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heat cycles

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farmdude

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Do donkey's heat cycle every 4 weeks? When do they first come in heat, what age? My little girl is 7 months old. I am afraid of her daddy knocking her up. They are in seperate pastures, but have heard stories of them breeding through fences.
 
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shminifancier

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Here you go::

Jennets can become fertile at one year of age but if bred, can make very poor mothers and many will reject their foals (meaning YOU need to bottle feed, every 2 hours, 24 hours a day), others may abort early which can cause serious medical problems. Jennets can be considered for breeding after the age of 2-1/2 to 3 years depending on their overall physical and mental maturity. Miniature Donkeys, on average, carry a foal for 12 months. Average Gestation: 11 months, 3 weeks, 5 days. (Unlike other animals, donkeys can carry their foals from 11 months to 13 months.) Most are not rebred until their second heat cycle, some 30 odd days after foaling. Some jennets will not conceive until their foal is weaned. Taking all into consideration, the average jennet produces one offspring every 13 to 14 months.
 

farmdude

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Thanks for the information. I wasn't planning on having the daughter bred for several years if at all. The mother was in heat the third week of March. I was trying to calculate future heats. I heard that horses come in heat every four weeks. I was wondering if donkeys were the same way. I'd like to have the mother bred either this month (May) or next month (June). One more question; will the mother donkey wean her foal on her own, or do I need to seperate and at what age? Thanks.
 
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I have had some immature jennets come into heat as early as 7 months old. The immature jennets are the worst about going to the fence and teasing the jack across the fence(mouthing, squating, winking the whole bit), more so then mature jennys. Immature jennets and jacks are like teenagers...very hormonal!!
 

Jim Guerin

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Hi All,

I had a question some what like the one asked. I wrote to Vicki/Ladywife, owner of DonkeyMuleInfo group. She has a site here, http://www.donkeymuleinfo.com . The following is what she sent me. She is very knowledgeable, and has been in donks over 30 years.

I did see first hand, my jennet, Honey, who was just over three months old then, with her butt backed as far as she could up to the fence, showing for my mini horse stallion, Macho. She was hurtin!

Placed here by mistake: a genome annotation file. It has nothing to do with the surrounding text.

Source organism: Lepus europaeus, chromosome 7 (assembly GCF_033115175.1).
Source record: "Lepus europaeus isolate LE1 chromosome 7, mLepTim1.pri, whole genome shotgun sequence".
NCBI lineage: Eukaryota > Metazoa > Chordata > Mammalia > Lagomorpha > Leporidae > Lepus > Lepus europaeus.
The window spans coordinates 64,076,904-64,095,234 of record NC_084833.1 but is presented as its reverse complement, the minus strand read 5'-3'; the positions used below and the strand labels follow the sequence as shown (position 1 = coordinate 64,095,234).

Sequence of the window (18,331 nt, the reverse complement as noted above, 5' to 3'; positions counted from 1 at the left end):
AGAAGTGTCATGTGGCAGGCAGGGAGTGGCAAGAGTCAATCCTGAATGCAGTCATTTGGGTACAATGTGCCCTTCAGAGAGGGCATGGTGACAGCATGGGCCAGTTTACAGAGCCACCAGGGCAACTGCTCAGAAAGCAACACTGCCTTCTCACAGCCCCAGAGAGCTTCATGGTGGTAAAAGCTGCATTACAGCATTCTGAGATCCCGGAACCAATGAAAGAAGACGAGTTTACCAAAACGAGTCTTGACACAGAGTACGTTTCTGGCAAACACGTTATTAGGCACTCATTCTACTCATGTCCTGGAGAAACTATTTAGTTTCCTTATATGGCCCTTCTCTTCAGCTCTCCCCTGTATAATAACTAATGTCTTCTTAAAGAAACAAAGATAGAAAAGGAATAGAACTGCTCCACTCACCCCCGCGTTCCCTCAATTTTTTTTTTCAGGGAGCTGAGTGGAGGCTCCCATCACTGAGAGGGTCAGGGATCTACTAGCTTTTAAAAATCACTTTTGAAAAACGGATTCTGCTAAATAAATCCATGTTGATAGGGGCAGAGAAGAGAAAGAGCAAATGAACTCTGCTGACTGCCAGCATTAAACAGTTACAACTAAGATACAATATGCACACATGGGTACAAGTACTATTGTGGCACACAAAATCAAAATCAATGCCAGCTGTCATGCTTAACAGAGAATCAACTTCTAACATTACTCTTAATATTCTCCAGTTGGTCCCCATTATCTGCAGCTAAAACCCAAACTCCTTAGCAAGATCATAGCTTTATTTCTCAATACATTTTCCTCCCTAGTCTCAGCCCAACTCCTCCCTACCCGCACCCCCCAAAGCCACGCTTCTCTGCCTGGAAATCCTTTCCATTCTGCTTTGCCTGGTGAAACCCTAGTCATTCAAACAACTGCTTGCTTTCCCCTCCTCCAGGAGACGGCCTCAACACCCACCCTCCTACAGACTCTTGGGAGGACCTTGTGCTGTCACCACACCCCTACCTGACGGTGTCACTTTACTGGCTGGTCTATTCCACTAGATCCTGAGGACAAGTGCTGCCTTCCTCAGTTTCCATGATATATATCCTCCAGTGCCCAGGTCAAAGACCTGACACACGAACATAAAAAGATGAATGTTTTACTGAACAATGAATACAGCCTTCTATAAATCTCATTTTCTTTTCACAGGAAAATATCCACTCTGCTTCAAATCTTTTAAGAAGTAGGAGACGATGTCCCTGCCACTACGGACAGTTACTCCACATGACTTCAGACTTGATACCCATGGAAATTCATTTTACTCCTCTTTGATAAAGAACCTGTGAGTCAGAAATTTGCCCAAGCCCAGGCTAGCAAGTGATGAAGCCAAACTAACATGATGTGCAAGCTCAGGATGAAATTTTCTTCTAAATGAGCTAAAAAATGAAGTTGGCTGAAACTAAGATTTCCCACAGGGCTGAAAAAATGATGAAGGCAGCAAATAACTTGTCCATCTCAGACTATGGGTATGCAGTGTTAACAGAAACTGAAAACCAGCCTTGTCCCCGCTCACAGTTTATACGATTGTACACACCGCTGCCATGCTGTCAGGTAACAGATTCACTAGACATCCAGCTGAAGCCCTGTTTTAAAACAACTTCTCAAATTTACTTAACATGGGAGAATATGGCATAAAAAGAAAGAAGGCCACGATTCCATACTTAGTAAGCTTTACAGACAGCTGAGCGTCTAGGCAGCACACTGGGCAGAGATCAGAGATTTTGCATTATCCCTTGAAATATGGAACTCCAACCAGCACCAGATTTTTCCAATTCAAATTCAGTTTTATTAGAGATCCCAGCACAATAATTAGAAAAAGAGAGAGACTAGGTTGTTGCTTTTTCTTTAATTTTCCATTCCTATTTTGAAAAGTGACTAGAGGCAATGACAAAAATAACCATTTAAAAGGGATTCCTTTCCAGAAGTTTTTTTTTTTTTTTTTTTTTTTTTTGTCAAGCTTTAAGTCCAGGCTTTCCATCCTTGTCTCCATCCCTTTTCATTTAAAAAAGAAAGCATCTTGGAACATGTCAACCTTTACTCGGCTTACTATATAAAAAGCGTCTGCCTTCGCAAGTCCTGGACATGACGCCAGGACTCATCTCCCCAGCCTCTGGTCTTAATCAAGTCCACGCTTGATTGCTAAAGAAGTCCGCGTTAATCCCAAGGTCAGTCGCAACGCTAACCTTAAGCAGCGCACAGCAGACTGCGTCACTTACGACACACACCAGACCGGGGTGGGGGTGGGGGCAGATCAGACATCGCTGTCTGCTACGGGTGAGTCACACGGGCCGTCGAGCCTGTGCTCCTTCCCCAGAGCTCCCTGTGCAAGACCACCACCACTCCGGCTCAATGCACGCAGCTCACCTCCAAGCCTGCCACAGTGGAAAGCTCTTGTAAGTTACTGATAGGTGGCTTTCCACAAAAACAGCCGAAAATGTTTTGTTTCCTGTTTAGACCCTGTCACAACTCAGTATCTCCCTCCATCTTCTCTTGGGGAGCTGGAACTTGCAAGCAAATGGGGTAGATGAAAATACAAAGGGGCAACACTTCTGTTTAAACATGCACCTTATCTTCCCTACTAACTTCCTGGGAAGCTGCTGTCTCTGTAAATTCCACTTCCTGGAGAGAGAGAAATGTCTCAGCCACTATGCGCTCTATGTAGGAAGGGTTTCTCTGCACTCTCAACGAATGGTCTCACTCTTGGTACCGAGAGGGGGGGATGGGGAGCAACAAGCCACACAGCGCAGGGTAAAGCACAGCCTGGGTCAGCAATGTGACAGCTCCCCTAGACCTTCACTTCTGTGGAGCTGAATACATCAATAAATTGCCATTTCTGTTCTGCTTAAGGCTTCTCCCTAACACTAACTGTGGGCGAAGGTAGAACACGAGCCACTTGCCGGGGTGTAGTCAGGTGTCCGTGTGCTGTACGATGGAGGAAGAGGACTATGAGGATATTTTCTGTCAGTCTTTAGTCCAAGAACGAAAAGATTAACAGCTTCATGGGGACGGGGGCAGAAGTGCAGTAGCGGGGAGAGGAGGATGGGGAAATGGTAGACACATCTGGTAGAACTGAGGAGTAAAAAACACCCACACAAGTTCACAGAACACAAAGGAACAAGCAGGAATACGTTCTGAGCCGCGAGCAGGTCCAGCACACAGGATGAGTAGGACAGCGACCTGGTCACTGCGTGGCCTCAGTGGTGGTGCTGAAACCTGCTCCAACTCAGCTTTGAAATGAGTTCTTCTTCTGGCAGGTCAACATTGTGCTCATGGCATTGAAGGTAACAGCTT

It was so funny to watch!

Hope this helps!

Jim Guerin

Yelm, WA

JENNET ESTRUS CYCLING

A jennet is in estrus influenced by FSH (follicle stimulating hormone) and

OEST (estrogen) for an average of 5 to 7 days, some jennets longer, some

jennets a shorter time. It depends on their age, health, diet, and

reproductive history. During estrus she will stand for a jack. Indications

are tail up, winking of the vulva, and she will have a relaxed cervix and

moist vagina. During the final 18-24 hours of her heat she will ovulate but

there is a narrow window of opportunity averaging 12-18 hours for sperm

introduced to fertilize the egg. You may see a sticky, mucus discharge on

the lips of the vulva when she ovulates. If you miss ovulation by as little

as a few hours no conception will occur because the egg has already been

ejected. It only stays viable for a short time. The instant the egg is

released from the ovary it triggers the production of LH (lutenizing

hormone) from the pituary, and PROG (progesterone) from the ovary and

usually within 24 hours after ovulation dioestrus begins and there is a

dramatic change in the jennet's behavior and she will lay her ears back and

kick at a jack. Her cervix is closed and her vaginal tract is dry.

Dioestrus can last 16 to 30 days depending on the jennet and then a new

estrus cycle begins and the pituary begins producing FSH and the ovaries

produce PROST (prostaglandin). From ovulation to ovulation the average is

21 days but I have seen it as short as 18 days and as long as 39 days.

Jennets under the age of 6 years old can have erratic heat cycles especially

those under the age of 3. Jennets begin cycling at only a few months old.

The youngest I've seen personally was 4 months old and so its important not

to allow young jennets exposure to a jack, even jack foals. Those baby boys

are born with viable sperm but lousy aim. While they are practicing they

can accidently hit the target and impregnant a jennet foal. Jennets usually

cycle year round but during the heat of summer and cold of winter their

cycles may be silent and they won't display. Vicki/ladywife, DonkeyMuleInfo Group owner
 

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